Trained paramedics collected data for the study by interviewing all of the FDNY personnel who were involved in caring for a cardiac arrest patient and collecting key information about the patient, including what happened during the arrest, and whether the patient was transported to a hospital. Data from the FDNY quality control system was used to assess if these patients were admitted to hospital and if they lived for more than 30 days after discharge from the hospital. The study found that 134 patients were living for more than 30 days after hospital discharge.

About the New York Academy of Medicine
The New York Academy of Medicine is a non-profit institution founded in 1847 that is dedicated to enhancing the health of the public through research, education and advocacy, with a particular focus on disadvantaged urban populations. Visit us online at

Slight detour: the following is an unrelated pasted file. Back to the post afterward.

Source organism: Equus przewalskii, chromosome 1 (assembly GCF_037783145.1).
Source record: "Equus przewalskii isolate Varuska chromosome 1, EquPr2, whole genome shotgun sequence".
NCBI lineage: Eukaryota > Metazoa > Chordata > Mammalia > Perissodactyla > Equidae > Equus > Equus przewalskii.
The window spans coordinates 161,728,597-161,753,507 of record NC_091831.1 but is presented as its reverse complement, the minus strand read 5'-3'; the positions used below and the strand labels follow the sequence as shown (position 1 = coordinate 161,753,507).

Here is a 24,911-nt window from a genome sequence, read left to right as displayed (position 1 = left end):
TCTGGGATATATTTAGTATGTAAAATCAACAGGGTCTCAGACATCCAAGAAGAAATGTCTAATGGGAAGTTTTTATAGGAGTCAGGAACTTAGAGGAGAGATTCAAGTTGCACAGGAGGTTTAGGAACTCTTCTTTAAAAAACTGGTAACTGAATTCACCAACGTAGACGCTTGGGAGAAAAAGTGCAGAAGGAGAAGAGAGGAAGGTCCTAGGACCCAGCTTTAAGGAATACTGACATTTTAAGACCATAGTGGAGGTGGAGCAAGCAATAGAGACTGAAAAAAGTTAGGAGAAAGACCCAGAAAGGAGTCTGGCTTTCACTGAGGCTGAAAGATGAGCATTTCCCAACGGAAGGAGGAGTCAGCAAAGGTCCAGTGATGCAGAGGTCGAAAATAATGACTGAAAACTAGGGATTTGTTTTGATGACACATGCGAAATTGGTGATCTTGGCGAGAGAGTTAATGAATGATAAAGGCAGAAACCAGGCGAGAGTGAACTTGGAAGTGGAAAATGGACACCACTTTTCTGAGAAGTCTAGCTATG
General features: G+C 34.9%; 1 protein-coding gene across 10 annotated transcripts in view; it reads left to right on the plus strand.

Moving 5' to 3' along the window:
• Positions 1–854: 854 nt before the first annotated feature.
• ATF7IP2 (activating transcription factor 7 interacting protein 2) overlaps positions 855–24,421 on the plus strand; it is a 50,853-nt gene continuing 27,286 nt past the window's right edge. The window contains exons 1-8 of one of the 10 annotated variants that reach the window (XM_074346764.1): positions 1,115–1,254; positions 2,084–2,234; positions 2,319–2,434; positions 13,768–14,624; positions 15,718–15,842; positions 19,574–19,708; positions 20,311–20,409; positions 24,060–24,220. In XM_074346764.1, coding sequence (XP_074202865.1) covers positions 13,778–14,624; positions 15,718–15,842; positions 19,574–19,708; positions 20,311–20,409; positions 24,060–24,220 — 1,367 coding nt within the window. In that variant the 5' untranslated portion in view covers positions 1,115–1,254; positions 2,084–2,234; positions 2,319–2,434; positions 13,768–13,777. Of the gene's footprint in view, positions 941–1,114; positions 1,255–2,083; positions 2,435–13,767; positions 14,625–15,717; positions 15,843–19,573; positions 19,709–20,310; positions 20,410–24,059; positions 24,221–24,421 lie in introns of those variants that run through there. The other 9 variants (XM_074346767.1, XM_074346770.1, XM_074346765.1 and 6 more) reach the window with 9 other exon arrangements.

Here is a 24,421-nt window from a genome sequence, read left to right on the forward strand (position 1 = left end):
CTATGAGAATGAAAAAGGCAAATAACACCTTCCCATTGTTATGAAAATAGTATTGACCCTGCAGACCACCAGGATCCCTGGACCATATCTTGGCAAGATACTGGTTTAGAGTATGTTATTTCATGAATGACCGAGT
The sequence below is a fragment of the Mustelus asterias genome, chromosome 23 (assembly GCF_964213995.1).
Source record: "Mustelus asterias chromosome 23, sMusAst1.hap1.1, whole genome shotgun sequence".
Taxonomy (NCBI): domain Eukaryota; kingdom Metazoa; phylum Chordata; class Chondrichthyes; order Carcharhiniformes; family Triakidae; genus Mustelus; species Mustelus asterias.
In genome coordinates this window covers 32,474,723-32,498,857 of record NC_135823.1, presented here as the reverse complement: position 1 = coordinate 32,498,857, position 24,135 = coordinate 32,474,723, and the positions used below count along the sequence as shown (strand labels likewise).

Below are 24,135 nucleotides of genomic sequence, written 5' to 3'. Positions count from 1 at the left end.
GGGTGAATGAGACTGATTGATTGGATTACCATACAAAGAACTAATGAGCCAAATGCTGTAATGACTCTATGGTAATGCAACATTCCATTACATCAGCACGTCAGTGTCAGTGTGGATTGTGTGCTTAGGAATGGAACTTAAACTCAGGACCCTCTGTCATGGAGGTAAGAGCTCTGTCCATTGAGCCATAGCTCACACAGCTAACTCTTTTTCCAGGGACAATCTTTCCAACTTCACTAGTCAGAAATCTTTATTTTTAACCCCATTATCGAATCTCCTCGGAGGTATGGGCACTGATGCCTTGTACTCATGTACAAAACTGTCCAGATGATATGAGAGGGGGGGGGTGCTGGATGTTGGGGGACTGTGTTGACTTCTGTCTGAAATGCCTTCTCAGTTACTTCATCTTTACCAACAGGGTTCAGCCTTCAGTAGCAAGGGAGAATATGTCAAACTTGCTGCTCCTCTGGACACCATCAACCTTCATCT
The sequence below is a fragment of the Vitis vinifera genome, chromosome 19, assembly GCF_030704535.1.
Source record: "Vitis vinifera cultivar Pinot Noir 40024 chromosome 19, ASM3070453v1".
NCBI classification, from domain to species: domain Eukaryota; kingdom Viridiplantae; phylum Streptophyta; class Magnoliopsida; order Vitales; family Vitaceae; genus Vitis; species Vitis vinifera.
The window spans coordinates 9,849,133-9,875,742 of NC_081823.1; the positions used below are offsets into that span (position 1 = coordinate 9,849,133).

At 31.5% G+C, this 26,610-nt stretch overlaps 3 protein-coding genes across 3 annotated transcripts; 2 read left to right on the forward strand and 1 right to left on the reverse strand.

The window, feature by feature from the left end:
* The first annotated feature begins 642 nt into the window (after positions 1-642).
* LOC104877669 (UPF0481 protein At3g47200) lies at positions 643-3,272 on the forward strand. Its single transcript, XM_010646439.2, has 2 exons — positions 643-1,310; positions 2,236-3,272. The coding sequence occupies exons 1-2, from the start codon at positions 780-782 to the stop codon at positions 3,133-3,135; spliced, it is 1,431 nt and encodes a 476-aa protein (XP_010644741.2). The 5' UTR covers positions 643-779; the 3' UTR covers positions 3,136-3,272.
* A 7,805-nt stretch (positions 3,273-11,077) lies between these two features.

About the American Heart Association
Since 1924, the American Heart Association has helped protect people of all ages and ethnicities from the ravages of heart disease and stroke. These diseases, the nation’s No. 1 and No. 3 killers, claim more than 930,000 American lives a year. The association invested more than $407 million in fiscal year 2002-03 for research, professional and public education, advocacy and community service programs so people across America can live stronger, longer lives. Visit us online at

Press Contact:
Edward Skyler / Robert Lawson (212) 788-2958
Francis X. Gribbon / David Biling (FDNY) (718) 999-2056